No one likes to hear where they messed up or have failed. When we bring up the concept of asking for feedback, that is the way most people view the process, or they quickly respond “The feedback we get is always great. Our customers love us.” Constructive feedback can have a major impact on the success of your business. Companies that regularly look for input have the opportunity to fix what is not working and build upon what is.
Feedback Can Be Painful
When you first decide to ask people what they think about your business, it can feel like a personal attack. You put your hopes and dreams into your company, and you think it is awesome. The reactions you get may indicate it isn’t going as great as you thought it was. We are frequently biased in our view of how things are going. Negative feedback is tough to handle initially. This is true for most of us. Very few people start out with an openness to criticism. Over time, it becomes easier to handle and even welcomed. It starts by adjusting your perspective a bit.
It’s Is About Perspective
Your perspective and the perspective of your client both play a role in making most of this process. First, don’t consider the input to be criticism. Think of it simply as observational data. The customer is telling you, from their personal point of view, where you did well, where you could improve, and where you dropped the ball. This is just their assessment. If you don’t take it as a judgement, you have an opportunity to evaluate if others feel the same way. If you find consistent experiences and feedback, this subjective data can be used objectively to make positive changes.
Why Seek Feedback
The reason we support feedback is because it can guide you to make informed changes. There are many ways to utilize the results of your assessments. Customer feedback can give you an opportunity to learn how a particular market perceives your business. It can indicate demographics you might not have considered focusing on while letting you know if you are wasting efforts with another. You can learn about an added service or product your customer is buying elsewhere, or would like to buy from you, giving you the chance to bundle it into the package. Get in the habit of regularly soliciting feedback, and you will find all sorts of opportunities to improve. You should even do your best to find out why someone did not do business with you. Can you imagine the impact that type of information could have on increasing your sales?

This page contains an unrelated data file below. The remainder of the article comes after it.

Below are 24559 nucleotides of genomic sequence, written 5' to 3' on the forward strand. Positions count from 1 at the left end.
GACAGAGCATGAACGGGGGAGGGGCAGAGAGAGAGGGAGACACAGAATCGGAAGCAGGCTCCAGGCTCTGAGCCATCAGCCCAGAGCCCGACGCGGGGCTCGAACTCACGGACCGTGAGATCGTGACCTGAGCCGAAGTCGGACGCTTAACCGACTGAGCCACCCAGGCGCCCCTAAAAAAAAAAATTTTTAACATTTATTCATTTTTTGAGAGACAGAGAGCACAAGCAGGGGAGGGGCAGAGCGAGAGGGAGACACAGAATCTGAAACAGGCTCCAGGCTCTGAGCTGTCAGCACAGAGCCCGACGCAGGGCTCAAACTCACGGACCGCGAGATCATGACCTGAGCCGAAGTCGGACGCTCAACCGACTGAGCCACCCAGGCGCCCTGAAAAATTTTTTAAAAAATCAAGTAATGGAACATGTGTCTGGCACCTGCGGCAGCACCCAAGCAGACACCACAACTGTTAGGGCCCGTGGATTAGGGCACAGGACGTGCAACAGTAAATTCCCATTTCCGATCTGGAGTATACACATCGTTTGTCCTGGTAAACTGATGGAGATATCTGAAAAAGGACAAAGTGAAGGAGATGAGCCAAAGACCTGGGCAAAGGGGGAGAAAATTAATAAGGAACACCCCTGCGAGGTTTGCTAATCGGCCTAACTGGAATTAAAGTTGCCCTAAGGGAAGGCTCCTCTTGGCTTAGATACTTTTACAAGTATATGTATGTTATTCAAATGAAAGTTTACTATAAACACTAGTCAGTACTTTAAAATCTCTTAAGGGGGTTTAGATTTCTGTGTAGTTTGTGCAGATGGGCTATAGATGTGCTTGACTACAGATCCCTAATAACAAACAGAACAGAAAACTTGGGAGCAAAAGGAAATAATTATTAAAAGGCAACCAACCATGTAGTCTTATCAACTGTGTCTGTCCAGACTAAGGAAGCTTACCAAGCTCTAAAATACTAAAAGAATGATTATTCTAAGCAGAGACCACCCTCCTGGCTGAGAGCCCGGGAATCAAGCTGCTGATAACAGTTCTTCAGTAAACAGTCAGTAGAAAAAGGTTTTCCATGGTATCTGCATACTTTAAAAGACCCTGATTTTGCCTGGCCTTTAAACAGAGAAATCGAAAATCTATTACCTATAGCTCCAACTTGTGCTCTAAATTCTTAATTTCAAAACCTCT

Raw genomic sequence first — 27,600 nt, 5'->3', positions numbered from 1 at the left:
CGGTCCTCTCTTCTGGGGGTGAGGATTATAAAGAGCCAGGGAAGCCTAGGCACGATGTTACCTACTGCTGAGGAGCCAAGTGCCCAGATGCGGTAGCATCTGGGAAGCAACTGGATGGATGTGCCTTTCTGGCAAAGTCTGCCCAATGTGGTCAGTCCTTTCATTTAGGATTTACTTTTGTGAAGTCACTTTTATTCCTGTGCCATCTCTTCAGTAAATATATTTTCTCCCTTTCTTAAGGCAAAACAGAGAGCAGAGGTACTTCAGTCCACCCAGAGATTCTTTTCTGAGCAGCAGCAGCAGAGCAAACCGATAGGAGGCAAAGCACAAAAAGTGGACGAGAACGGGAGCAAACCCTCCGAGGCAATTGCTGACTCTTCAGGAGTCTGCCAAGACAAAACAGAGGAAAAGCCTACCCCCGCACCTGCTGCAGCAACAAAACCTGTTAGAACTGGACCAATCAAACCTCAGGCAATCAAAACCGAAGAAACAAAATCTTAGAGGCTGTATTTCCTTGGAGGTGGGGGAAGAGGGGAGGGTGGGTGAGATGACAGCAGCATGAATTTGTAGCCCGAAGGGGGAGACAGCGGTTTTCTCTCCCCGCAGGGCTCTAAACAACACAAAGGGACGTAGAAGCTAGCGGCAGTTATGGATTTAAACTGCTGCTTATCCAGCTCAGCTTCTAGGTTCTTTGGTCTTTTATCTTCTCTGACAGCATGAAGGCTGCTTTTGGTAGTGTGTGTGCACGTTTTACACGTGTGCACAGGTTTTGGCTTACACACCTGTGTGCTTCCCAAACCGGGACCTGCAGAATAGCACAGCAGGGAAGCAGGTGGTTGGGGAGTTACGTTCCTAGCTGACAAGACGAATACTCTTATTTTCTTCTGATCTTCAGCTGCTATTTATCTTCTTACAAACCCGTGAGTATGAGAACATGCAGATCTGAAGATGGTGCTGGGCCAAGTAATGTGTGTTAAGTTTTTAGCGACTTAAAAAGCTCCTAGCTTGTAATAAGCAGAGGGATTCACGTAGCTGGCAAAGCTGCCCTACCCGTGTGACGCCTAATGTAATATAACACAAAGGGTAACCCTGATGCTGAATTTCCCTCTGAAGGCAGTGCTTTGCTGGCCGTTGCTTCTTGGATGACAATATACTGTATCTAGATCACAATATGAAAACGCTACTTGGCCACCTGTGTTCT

How To Ask for Feedback
Determining how to ask for feedback depends on what you are going to do with it. We recommend a combination of in-person and confidential methods. Most of “your fans” will not want to hurt your feelings sitting across the table from you. They will, however be willing to tell you what they love about doing business with you. This can also be quite a good opportunity to ask for a review or referral.
Have formal questions ready for them that are open-ended. You don’t want just “yes or no” responses. They simply don’t provide enough information. If you must limit a response in this manner, find a way to at least have a ranking system to increase the details. Using a 5-point scale, ranging from 1 (not likely) to 5 (highly likely), can get you a more thorough analysis.
The anonymous portion is best done through a 3rd party. There are many low-cost options available. Some companies will email a form while others will provide a link to a website providing the questionnaire. It is important to make sure your customer knows this information will be completely confidential if you want their honesty, and you do want honesty for this process to work. The in-person strategy is to find out what you did well and how to do more of that. The goal of this second stage is to find out where you let them down and where you can improve.
Quality Data Requires a Process
You don’t want to leave the task of receiving feedback to chance. Implement processes and procedures at every stage along with metrics to track your progress. To be successful you must:
- Determine what you are going to ask
- Decide who is responsible for asking
- Know what methods you will use for reporting/collecting
- Set a system to evaluate the data
- Understand how you will apply the results
You also want to find ways to get regular feedback from your team. They can help guide where you are being effective and indicate processes that need to be adjusted. Asking for their assessment will increase your accountability to them, reduce miscommunication, and improve the understanding of expectations. Companies frequently find an increase in morale, contribution, and ownership by simply asking their employees and managers for their observations. These should also be solicited in-person and confidentially.
Is it Analysis or Criticism
In Napolean Hill’s “Laws of Success” he refers to 10 rules of self-discipline. Rule #8 is “Learn the difference from friendly analysis and unfriendly criticism”. He goes on to say “Even though it is unfavorable, if it is friendly analysis he likes it because he can improve by it.” He advises, to know the difference between analysis vs criticism answer questions such as, “What is you relationship to the person providing feedback?” and “What is the tone and manner of the comment”.
His overall guidance is that friendly analysis is productive and guides you on to where you can do better. Unfriendly criticism isn’t something you should put a lot of time into considering. It will usually upset you. Don’t react to it and get defensive. Take a brief moment to gain your composure and consider if there is any truth in it. Then, quickly move on. Focus on the feedback you gained by friendly analysis and continue to build upon your success.